Oh Come, All Ye 2024 Predictions!

 December 29, 2023

The future ain't what it used to be.

—Yogi Berra

It’s a joyous time of the year. Many children are writing thank you notes to Santa for making their Christmas dreams come true. Young couples are planning their first New Year’s Eve together. And firms like ours are getting an absolute laugh from all the 2024 market predictions articles we see shared by financial services media and asset managers.

At Komara Capital Partners, we love predictions. Not to make them, but to make fun of them.

The idea that the average asset manager, let alone investor, can consistently predict the direction of any market or instrument reliably enough to beat a passive index over a very long time period is amusing to us. It’s akin to your buddy saying they can beat the 12th man on an NBA team in a game of 1-on-1. When you hear something like that, you may not actually laugh out loud, but inside you are cackling. That’s how we feel when we read or hear market predictions.

In this month’s Investment Update, we discuss how predictions are a bit dangerous because they are fertile ground for making investment decisions emotionally only to justify them intellectually. We also share why we feel so strongly about flipping the order to start from the intellectual standpoint, which we believe means having a systematic and repeatable investment process.

But first, here’s a summary of the global asset classes utilized in our portfolios and their exposures for January.

Asset Allocation Update

January 2024 asset allocation changes grid for Komara Capital Partners risk-managed global portfolios

Adjustments can vary across strategies depending on each strategy's objectives.
What's illustrated above most closely reflects allocation adjustments for the Growth Strategy.

U.S. Equities

Exposure will decrease but remain overweight. Trends over all timeframes are positive, but a small portion of exposure will be handed back to other strengthening equity asset classes. Within U.S. equities, exposure will remain skewed toward growth and large caps. Value, mid, and small caps have regained uptrends over all timeframes but remain relatively weaker.

International Equities

Exposure will increase but remain underweight. Both foreign developed and emerging market equities now have intermediate-term uptrends, with the former also gaining a long-term uptrend. The relative weakness of international equities versus U.S. will subdue allocation increases to minor adjustments.

Real Estate

Exposure will increase and return to baseline status as the long-term trend joins the intermediate-term trend in positive territory.

U.S. & International Treasuries

Exposure will increase and return to baseline allocation, as some long-term trends in the asset class have become positive. The relative strength of nominal bonds versus inflation-indexed bonds will continue to boost the allocation, pushing it to baseline despite having some long-term downtrends.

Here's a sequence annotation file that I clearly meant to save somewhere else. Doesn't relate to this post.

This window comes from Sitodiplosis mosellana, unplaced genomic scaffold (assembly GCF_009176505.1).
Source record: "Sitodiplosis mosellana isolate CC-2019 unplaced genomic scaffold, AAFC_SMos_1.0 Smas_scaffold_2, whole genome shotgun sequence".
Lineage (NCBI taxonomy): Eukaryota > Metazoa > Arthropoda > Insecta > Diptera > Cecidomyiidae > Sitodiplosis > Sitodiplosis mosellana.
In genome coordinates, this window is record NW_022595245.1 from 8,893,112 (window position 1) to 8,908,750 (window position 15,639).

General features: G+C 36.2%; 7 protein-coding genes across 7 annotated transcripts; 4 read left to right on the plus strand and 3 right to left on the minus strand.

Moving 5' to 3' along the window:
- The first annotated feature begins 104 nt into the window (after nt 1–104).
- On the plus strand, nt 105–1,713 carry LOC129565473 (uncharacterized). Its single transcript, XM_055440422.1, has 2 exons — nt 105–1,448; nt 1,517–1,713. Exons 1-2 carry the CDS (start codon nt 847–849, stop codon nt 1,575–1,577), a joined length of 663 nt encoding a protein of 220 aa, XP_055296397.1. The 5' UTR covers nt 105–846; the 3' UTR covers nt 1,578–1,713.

Inflation-Protected Bonds

The intermediate-term trend has switched from declining to increasing, but the relative weakness of the asset class versus nominal Treasuries will keep exposure at its minimum.


Exposure will not change, as trends in gold remain positive across both timeframes.

Short-Term Fixed Income

Exposure will continue to decrease to its minimum as higher-duration fixed income instruments strengthen.

Asset-Level Overview

Equities & Real Estate

The Santa Claus rally, which seemingly started in late October this year, continued in December. U.S. indexes pushed to new yearly highs and are poised to challenge new all-time highs as the year concludes. The fourth quarter push in stocks has seen the S&P 500 Index return a whopping 15% since the October 27 low. Increases continue to be both strong and broad, with every major cap size and style benefiting. Even value and dividend stocks, which have lagged significantly in 2023, have managed to produce positive returns for the year. Equity returns in the U.S. are on the verge of being generally above average, even if the road was not always easy or widespread. Given all the negative sentiment throughout 2023, we think this should be a lesson for investors to trust the trends.

Internationally, returns were a bit more mixed in December. Foreign developed equities generated a modest gain to finish up double-digits. However, emerging markets lagged due to underperformance among Chinese equities, which are the largest component of emerging markets. China’s equity markets are making new 2023 lows as the year ends, which is a bad sign given it’s such an outlier versus so many other bullish equity markets globally.

Few assets have benefited more from the impending dovish stance by the Fed than real estate. With interest rates theoretically at a peak for now, real estate assets have seemingly troughed and managed to turn persistent downtrends into budding uptrends. The result is that Komara Capital Partners portfolios will move back to baseline allocations for the first time in almost two years.

Fixed Income & Alternatives

Just as short-duration fixed income was becoming the hottest investment trend since crypto, rate pressure has eased and pushed bond prices higher to leave short-duration returns in the dust. Almost no one would argue that equity returns since the end of October have been anything but extraordinary, but did you know that long-term bonds have been even better? As mentioned earlier, the S&P 500 Index has produced a 15% increase during that span. The 20+ Year Treasury Bond Ishares ETF (TLT) has returned almost 19% in that same time. The emergence of uptrends across fixed income instruments will cause Komara Capital Partners portfolios to increase exposure.